30 September, 2009


My (Younger) Self and Friend Ryan in the Mountains

With your focus placed on what to paint for your award winning show, it is now appropriate to ask yourself if you have the commitment to make it happen. If you are going to win the prize, much time, pain and treasure will be poured into your efforts.

In my mountain climbing days, commitment was a tangible quality of some climbs. A given climb is described as "having commitment" if you ascend to a given point after which retreat becomes either undesirable or impossible. Going down is more difficult than going up to the summit. Or more deadly.

Having experienced this kind of palpable commitment in my past helps me in my artist's life now to commit to greater effort. Early wake ups. Late hours in the studio. Isolation. The amount of concentration required by your best efforts in the studio may leave you less focused on everyday life activities. Your friends may wonder where you've been. Conversations may be hard to carry on at first, and people may feel that your mind is "somewhere else."

Commitment means hard work. Commitment is also an attitude. Do you have the capacity to let your art live and flourish in you?

If you make the commitment, and you know what you're up against, then the prize awaits.


Ruth Armitage said...

I love the analogy between committment and mountain climbing. Thanks for inspiring in more ways than one...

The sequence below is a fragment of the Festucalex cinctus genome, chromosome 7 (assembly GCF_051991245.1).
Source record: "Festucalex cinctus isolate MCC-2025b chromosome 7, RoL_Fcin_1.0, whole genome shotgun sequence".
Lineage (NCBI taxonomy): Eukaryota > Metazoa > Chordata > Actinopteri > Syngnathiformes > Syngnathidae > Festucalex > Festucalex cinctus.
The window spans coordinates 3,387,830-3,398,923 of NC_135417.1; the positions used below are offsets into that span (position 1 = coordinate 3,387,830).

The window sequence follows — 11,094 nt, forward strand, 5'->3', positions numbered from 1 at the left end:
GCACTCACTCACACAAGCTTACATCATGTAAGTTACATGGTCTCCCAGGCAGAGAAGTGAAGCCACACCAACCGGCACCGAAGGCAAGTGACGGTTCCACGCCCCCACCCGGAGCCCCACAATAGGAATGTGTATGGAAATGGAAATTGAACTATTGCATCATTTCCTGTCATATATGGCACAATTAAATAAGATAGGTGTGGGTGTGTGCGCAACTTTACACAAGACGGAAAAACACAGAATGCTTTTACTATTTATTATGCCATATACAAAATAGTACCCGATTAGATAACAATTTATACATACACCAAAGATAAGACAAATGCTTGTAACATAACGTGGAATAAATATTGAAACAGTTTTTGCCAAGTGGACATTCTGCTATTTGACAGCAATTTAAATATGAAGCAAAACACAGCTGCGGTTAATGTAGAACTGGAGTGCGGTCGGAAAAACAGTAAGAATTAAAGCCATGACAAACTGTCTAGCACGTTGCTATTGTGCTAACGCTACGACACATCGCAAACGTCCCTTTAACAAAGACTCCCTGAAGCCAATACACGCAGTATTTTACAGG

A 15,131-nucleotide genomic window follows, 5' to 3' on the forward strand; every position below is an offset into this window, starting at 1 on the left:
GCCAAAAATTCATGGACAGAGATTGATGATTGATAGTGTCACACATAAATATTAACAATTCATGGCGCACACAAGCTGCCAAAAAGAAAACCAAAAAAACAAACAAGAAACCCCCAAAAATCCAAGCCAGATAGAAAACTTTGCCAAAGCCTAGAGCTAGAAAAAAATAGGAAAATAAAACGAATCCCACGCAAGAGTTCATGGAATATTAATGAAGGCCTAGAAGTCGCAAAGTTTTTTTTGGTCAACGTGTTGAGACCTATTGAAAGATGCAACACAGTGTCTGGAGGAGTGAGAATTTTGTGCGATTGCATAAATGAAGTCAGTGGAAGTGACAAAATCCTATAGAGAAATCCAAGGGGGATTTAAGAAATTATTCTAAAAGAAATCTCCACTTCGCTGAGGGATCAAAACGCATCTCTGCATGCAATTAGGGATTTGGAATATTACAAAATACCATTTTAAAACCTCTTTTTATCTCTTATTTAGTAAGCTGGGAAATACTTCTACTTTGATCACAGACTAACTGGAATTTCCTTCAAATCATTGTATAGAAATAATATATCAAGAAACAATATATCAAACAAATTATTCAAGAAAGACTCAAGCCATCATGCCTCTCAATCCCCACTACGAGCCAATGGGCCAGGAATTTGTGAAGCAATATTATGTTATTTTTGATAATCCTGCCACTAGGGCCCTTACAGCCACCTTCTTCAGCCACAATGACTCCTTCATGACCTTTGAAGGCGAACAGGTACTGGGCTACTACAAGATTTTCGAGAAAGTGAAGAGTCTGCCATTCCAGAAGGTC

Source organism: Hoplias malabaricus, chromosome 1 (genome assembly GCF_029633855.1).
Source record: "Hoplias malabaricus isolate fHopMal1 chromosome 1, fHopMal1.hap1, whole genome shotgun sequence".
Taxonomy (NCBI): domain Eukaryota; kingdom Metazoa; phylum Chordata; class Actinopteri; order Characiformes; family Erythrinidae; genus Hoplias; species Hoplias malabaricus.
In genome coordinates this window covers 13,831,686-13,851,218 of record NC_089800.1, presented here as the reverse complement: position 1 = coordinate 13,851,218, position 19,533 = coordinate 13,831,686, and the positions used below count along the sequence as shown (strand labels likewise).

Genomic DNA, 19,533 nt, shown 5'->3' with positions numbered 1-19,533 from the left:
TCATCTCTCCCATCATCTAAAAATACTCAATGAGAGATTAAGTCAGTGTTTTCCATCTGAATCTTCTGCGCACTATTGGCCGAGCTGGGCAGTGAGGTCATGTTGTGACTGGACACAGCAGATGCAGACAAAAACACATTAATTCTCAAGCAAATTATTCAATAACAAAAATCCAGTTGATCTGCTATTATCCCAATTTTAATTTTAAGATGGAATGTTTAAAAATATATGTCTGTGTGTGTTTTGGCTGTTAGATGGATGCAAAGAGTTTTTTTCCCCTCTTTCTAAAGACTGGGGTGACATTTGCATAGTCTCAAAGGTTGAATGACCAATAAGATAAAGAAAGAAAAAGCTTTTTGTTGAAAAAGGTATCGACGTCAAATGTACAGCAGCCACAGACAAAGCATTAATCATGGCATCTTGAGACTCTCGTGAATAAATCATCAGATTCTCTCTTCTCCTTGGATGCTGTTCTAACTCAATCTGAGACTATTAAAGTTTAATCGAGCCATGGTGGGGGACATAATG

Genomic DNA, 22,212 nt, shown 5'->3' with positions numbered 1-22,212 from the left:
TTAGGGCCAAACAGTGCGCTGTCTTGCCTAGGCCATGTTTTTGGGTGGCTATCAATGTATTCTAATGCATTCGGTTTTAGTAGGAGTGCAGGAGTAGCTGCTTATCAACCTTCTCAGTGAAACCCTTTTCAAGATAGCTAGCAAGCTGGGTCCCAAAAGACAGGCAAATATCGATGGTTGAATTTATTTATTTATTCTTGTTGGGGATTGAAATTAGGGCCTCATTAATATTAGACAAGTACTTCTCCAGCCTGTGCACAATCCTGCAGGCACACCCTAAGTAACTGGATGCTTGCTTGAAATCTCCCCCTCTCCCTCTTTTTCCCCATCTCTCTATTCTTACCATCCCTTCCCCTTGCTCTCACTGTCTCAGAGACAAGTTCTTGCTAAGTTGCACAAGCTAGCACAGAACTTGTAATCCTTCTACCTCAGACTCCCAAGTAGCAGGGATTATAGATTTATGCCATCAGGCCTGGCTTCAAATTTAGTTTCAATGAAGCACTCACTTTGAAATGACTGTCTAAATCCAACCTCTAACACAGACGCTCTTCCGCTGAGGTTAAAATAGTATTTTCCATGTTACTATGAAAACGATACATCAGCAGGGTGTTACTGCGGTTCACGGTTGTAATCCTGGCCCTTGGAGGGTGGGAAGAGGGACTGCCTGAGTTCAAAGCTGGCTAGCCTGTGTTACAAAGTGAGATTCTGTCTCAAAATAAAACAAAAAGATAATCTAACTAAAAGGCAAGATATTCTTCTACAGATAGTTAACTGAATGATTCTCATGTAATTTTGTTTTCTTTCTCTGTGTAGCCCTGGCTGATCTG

Casey Klahn said...

I appreciate the comment, Ruth. In the many times that I have used the climbing analogy, you are the first person to say they "got" it.

I know climbing is an esoteric activity, but I have always thought it carries some universal narratives of struggle and success.

loriann signori said...

Excellent point Casey. For without real commitment, where are we?

Casey Klahn said...

Stay tuned for the next post on Content. I am having fun studying up on form vs. content, etc. I won't belabor that in my post, though!

Clive said...

Yowza, Casey, I'd have my 8mm scrambling rope and a harness or diaper harness out for this stuff, especially with those big monkeys on your backs! Thats what you do when you start climbing in your 50's!

Casey Klahn said...

No rope - that's what those skinny tree branches 'r for.

That was the 3 day traverse of The Brothers, with the North Brother first. Olympic Mtns.

Dawn Boyer said...

I know what you mean about having people think you're somewhere else. When I'm painting or writing, that's where I am. Art in any form is all consuming. It requires a world of its own, and you must live in that world, and leave the one around you to its own devices, at least for a while, because the soul settles for nothing less than complete immersion in the heart and imagination. It is almost holy, the way it takes over and transforms and transcends.

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